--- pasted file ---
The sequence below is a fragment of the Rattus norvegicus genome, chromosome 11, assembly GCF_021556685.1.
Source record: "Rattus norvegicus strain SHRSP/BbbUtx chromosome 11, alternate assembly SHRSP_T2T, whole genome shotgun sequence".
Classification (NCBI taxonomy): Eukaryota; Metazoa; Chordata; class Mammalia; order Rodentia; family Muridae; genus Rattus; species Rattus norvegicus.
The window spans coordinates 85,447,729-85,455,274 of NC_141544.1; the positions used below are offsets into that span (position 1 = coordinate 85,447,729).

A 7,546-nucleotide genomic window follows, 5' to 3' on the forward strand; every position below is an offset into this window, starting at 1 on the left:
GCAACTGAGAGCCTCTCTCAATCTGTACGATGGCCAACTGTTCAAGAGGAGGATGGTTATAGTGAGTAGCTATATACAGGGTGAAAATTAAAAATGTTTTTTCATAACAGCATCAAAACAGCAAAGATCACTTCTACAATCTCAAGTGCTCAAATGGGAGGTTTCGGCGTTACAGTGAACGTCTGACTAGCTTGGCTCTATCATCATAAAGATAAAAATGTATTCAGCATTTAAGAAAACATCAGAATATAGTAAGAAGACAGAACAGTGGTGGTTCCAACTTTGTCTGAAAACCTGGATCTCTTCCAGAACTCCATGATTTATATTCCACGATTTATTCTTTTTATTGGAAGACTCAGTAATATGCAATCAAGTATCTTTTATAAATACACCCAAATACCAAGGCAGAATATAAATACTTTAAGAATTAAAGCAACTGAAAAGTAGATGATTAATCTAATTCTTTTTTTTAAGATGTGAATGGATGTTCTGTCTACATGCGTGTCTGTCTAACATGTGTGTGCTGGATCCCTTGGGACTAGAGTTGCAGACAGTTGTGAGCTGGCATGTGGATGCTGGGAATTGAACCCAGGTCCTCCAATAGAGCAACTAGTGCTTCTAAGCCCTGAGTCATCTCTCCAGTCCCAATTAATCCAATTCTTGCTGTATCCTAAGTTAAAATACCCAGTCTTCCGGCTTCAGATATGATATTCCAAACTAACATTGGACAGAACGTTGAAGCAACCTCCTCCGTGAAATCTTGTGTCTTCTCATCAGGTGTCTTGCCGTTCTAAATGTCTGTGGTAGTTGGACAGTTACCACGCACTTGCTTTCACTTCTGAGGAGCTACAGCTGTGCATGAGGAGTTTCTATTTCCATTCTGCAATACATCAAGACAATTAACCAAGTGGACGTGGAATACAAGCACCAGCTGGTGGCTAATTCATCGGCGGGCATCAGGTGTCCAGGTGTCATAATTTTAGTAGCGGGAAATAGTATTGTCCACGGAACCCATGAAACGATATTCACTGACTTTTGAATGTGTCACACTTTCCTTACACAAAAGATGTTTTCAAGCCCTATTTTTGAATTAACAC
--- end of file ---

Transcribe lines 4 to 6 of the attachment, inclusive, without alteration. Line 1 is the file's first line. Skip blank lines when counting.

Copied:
The window spans coordinates 85,447,729-85,455,274 of NC_141544.1; the positions used below are offsets into that span (position 1 = coordinate 85,447,729).

A 7,546-nucleotide genomic window follows, 5' to 3' on the forward strand; every position below is an offset into this window, starting at 1 on the left:
GCAACTGAGAGCCTCTCTCAATCTGTACGATGGCCAACTGTTCAAGAGGAGGATGGTTATAGTGAGTAGCTATATACAGGGTGAAAATTAAAAATGTTTTTTCATAACAGCATCAAAACAGCAAAGATCACTTCTACAATCTCAAGTGCTCAAATGGGAGGTTTCGGCGTTACAGTGAACGTCTGACTAGCTTGGCTCTATCATCATAAAGATAAAAATGTATTCAGCATTTAAGAAAACATCAGAATATAGTAAGAAGACAGAACAGTGGTGGTTCCAACTTTGTCTGAAAACCTGGATCTCTTCCAGAACTCCATGATTTATATTCCACGATTTATTCTTTTTATTGGAAGACTCAGTAATATGCAATCAAGTATCTTTTATAAATACACCCAAATACCAAGGCAGAATATAAATACTTTAAGAATTAAAGCAACTGAAAAGTAGATGATTAATCTAATTCTTTTTTTTAAGATGTGAATGGATGTTCTGTCTACATGCGTGTCTGTCTAACATGTGTGTGCTGGATCCCTTGGGACTAGAGTTGCAGACAGTTGTGAGCTGGCATGTGGATGCTGGGAATTGAACCCAGGTCCTCCAATAGAGCAACTAGTGCTTCTAAGCCCTGAGTCATCTCTCCAGTCCCAATTAATCCAATTCTTGCTGTATCCTAAGTTAAAATACCCAGTCTTCCGGCTTCAGATATGATATTCCAAACTAACATTGGACAGAACGTTGAAGCAACCTCCTCCGTGAAATCTTGTGTCTTCTCATCAGGTGTCTTGCCGTTCTAAATGTCTGTGGTAGTTGGACAGTTACCACGCACTTGCTTTCACTTCTGAGGAGCTACAGCTGTGCATGAGGAGTTTCTATTTCCATTCTGCAATACATCAAGACAATTAACCAAGTGGACGTGGAATACAAGCACCAGCTGGTGGCTAATTCATCGGCGGGCATCAGGTGTCCAGGTGTCATAATTTTAGTAGCGGGAAATAGTATTGTCCACGGAACCCATGAAACGATATTCACTGACTTTTGAATGTGTCACACTTTCCTTACACAAAAGATGTTTTCAAGCCCTATTTTTGAATTAACAC